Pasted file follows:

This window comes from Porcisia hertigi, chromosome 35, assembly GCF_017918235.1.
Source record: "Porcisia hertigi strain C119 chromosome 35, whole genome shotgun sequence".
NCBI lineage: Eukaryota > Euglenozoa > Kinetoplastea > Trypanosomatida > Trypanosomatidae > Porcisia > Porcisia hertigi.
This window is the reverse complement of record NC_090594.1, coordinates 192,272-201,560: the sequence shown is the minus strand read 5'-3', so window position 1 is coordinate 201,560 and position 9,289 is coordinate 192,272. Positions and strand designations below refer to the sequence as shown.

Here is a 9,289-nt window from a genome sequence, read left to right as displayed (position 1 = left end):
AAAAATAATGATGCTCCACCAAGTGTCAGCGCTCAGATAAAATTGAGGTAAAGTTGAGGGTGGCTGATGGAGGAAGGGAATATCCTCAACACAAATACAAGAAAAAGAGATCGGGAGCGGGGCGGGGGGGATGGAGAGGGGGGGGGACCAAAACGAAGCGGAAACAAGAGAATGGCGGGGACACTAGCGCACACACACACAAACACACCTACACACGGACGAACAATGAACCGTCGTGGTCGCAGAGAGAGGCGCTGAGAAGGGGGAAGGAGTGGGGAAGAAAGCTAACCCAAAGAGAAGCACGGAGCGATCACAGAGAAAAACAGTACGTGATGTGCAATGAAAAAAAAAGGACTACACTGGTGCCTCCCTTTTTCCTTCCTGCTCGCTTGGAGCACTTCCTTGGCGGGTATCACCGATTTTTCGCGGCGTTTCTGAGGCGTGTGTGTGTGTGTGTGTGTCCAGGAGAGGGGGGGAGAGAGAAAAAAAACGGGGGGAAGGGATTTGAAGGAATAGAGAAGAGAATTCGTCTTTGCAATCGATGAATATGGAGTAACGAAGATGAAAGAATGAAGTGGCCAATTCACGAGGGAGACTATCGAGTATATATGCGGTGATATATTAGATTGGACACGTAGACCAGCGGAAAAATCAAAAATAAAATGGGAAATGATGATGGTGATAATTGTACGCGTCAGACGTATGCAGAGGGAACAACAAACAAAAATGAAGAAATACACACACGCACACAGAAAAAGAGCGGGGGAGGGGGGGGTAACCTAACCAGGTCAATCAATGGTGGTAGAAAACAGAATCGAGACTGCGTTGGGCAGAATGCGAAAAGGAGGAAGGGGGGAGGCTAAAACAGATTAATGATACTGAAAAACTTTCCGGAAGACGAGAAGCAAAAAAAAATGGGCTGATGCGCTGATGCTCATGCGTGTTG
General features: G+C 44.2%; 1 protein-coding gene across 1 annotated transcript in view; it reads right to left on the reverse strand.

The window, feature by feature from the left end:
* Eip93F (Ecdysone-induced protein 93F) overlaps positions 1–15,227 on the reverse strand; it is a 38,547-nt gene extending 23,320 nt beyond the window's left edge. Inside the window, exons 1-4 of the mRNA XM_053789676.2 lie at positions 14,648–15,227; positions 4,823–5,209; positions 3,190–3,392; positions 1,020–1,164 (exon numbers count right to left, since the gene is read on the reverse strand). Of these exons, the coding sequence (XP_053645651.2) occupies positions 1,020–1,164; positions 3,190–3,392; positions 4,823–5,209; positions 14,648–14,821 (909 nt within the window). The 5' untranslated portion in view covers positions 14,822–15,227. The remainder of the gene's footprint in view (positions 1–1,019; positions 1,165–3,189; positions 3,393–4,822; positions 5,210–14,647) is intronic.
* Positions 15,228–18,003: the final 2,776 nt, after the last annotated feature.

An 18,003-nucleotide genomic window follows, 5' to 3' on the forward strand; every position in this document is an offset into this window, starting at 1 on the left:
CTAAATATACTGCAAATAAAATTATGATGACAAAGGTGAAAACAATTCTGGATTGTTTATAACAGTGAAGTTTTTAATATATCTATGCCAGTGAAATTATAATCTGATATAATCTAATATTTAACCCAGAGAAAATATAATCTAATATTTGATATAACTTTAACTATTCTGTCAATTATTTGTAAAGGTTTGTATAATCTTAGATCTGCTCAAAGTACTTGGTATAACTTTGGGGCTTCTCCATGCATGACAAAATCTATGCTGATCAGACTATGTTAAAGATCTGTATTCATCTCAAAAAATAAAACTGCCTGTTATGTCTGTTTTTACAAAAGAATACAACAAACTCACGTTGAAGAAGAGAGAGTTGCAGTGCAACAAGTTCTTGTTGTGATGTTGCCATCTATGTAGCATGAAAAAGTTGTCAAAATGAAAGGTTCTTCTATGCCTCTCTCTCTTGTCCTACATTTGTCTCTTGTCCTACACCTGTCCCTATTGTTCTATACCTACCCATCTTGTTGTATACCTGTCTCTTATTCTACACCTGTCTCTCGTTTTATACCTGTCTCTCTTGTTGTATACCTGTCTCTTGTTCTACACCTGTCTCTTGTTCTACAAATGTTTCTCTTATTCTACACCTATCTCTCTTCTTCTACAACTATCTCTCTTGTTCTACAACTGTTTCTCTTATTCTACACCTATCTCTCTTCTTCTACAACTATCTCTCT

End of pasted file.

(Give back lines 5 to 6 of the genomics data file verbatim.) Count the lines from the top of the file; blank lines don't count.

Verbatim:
Here is a 9,289-nt window from a genome sequence, read left to right as displayed (position 1 = left end):
AAAAATAATGATGCTCCACCAAGTGTCAGCGCTCAGATAAAATTGAGGTAAAGTTGAGGGTGGCTGATGGAGGAAGGGAATATCCTCAACACAAATACAAGAAAAAGAGATCGGGAGCGGGGCGGGGGGGATGGAGAGGGGGGGGGACCAAAACGAAGCGGAAACAAGAGAATGGCGGGGACACTAGCGCACACACACACAAACACACCTACACACGGACGAACAATGAACCGTCGTGGTCGCAGAGAGAGGCGCTGAGAAGGGGGAAGGAGTGGGGAAGAAAGCTAACCCAAAGAGAAGCACGGAGCGATCACAGAGAAAAACAGTACGTGATGTGCAATGAAAAAAAAAGGACTACACTGGTGCCTCCCTTTTTCCTTCCTGCTCGCTTGGAGCACTTCCTTGGCGGGTATCACCGATTTTTCGCGGCGTTTCTGAGGCGTGTGTGTGTGTGTGTGTGTCCAGGAGAGGGGGGGAGAGAGAAAAAAAACGGGGGGAAGGGATTTGAAGGAATAGAGAAGAGAATTCGTCTTTGCAATCGATGAATATGGAGTAACGAAGATGAAAGAATGAAGTGGCCAATTCACGAGGGAGACTATCGAGTATATATGCGGTGATATATTAGATTGGACACGTAGACCAGCGGAAAAATCAAAAATAAAATGGGAAATGATGATGGTGATAATTGTACGCGTCAGACGTATGCAGAGGGAACAACAAACAAAAATGAAGAAATACACACACGCACACAGAAAAAGAGCGGGGGAGGGGGGGGTAACCTAACCAGGTCAATCAATGGTGGTAGAAAACAGAATCGAGACTGCGTTGGGCAGAATGCGAAAAGGAGGAAGGGGGGAGGCTAAAACAGATTAATGATACTGAAAAACTTTCCGGAAGACGAGAAGCAAAAAAAAATGGGCTGATGCGCTGATGCTCATGCGTGTTG